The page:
Ford’s upcoming new Bronco will be a four-door, I guarantee it. If you can’t wait for that however, today’s Nice Price or Crack Pipe Magnum custom has got you covered. Let’s see if you’d be willing to cover its price.
Soichiro Honda founded his eponymous motor empire with the manufacture of piston rings. From those humble beginnings in wartime Japan Honda eventually grew into a company that has built from lawnmowers to outboards, cars, and even private jets. Some of the most important of their products along the way have been motorcycles. Those included the Super Cub which has sold over 100 million units worldwide, as well as yesterday’s 1976 Honda CB750F, an example that had been modded after-the-factory into a stunning Café bike aesthetic.
Seemingly well sorted and without need, that bike received kudos in the comments and at $4,995, earned a wildly successful 77 percent Nice Price win. Soichiro Honda would be so proud.
Yesterday’s Café racer was a fine example of taking something factory-made and then changing it to meet a specific need or desire. That happens a lot in our consumer society, where people mod their mobile phones with cases or try to do take-out one better at home.
Another great example of consumers not living within the constraints laid down by major manufacturers is today’s 1990 Ford Bronco F350 Magnum. As is obvious to even the most casual of observers, this is not your run of the mill Bronco. What’s funky here is the door count. Your everyday Bronco has two of them while this Magnum sports four, something Ford never offered from the factory.
When it came to meeting the apparent need for a larger, four-door/three row Bronco, it was the aftermarket that carried Ford’s water. In fact, within this generation of big Bronco there were not just one, but two companies making four-door conversions. The better known of those two was Centurion, while the lesser is represented by this Magnum. How much lesser? Well, this truck’s seller conflates things in the ad by claiming it to be one of 5,000 produced. That in fact is about the total number of four-door Broncos in all—Centurion and Magnum. Out of those, Centurion built about 4,500 conversions while Magnum stretched a mere 500.
That of course makes this the more rare example. I also should clarify that neither company actually stretched the Bronco. These trucks are based on a four-door Super Duty pickup chassis—an F350 in this Magnum’s case—which was topped with the two-door Bronco’s removable rear roof cap.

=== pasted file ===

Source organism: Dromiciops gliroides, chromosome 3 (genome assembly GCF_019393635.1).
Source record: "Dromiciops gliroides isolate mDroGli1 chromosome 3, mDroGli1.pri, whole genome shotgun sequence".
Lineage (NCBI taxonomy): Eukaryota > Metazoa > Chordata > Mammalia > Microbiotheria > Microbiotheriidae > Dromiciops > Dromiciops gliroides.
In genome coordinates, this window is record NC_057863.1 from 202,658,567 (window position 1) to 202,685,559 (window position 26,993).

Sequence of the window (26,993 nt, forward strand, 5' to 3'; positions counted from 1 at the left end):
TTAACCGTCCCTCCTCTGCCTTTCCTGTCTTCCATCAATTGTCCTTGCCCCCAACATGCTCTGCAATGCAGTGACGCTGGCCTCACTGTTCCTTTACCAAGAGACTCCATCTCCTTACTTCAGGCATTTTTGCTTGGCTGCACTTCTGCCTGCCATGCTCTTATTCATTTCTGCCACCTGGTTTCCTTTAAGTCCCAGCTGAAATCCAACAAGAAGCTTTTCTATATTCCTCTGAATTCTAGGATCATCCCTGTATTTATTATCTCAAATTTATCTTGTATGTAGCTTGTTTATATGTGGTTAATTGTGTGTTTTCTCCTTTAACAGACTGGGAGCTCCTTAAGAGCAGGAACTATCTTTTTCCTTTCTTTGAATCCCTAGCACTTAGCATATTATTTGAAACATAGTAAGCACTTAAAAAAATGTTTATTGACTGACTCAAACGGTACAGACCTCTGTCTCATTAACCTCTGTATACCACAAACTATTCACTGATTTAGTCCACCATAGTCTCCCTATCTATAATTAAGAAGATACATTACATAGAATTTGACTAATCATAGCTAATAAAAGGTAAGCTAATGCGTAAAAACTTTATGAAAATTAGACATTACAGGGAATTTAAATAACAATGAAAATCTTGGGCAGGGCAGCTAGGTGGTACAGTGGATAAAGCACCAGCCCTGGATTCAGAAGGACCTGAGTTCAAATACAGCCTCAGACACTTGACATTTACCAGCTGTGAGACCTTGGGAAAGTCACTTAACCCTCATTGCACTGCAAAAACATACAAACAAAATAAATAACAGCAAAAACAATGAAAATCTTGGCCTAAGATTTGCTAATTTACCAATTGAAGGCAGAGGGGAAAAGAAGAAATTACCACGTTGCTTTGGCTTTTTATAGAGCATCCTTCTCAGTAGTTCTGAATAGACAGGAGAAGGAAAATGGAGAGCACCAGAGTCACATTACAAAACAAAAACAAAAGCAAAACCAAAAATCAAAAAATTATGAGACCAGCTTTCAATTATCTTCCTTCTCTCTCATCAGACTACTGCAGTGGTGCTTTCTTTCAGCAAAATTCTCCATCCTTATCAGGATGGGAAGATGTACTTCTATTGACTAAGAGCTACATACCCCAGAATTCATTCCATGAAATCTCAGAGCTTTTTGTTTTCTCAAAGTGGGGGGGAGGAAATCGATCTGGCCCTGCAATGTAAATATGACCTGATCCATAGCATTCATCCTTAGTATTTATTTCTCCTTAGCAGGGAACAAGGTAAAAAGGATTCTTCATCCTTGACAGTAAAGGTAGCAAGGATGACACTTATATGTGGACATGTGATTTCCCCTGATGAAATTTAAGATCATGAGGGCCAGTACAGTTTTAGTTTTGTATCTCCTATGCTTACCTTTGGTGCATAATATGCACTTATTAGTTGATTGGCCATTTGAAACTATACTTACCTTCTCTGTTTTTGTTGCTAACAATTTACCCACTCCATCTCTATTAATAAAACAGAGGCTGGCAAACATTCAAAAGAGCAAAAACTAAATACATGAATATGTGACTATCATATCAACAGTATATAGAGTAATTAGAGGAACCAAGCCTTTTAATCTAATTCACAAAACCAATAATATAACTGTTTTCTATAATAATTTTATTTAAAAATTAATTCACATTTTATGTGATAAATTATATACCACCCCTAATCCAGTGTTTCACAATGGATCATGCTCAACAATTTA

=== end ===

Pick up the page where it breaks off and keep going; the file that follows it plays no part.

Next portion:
The result was a truck with three-rows of seats, the back-most being optionally alfresco. This one comes in black on burgundy velour and rides on oversized Chicago-style wheels and fat knobbies. The seller says that it’s “not a show truck, but really nice” and the pictures bear that claim out.
There are some differences in the nose between pictures in the ad, with some showing the headlamp surrounds painted silver, and others in which they are black. Hopefully the black is the current state since that looks better. There is also an issue with the back bumper which in some shots is black and straight and in others is sliver and sadly bent.
The interior looks to be in decent shape, although there does seem to be some fading evident in the rear-end plastics. A step rail beneath the doors helps with the climb-in.
There’s less than 100K on the truck and it’s claimed to come with a clear title. Power comes from a honkin’-big 460 V8. This is a member of the 385 engine family, and in this iteration produced 230 horsepower and 390 lb-ft of torque. A four-speed automatic and part-time 4WD complete the drivetrain. Mileage for the Magnum will be in single digits around town.
Ahh, but you’d definitely be styling while this Magnum drinks from that fuel tank firehose. These are funky looking trucks, especially with the rear cap removed and the back-most seat exposed to the elements. That’s an experience I think we can all get behind.
To get behind that, we’d need to come up with $17,000 in ready cash. You have that on you, right? The seller says he doesn’t need to sell the Magnum, and is not interested in entertaining either low ball offers or dumb questions. With that noted, I’m going to ask you a pretty smart question: would you pay that $17,000 asking to buy this big Bronco?
H/T to Popartblue for the hookup!
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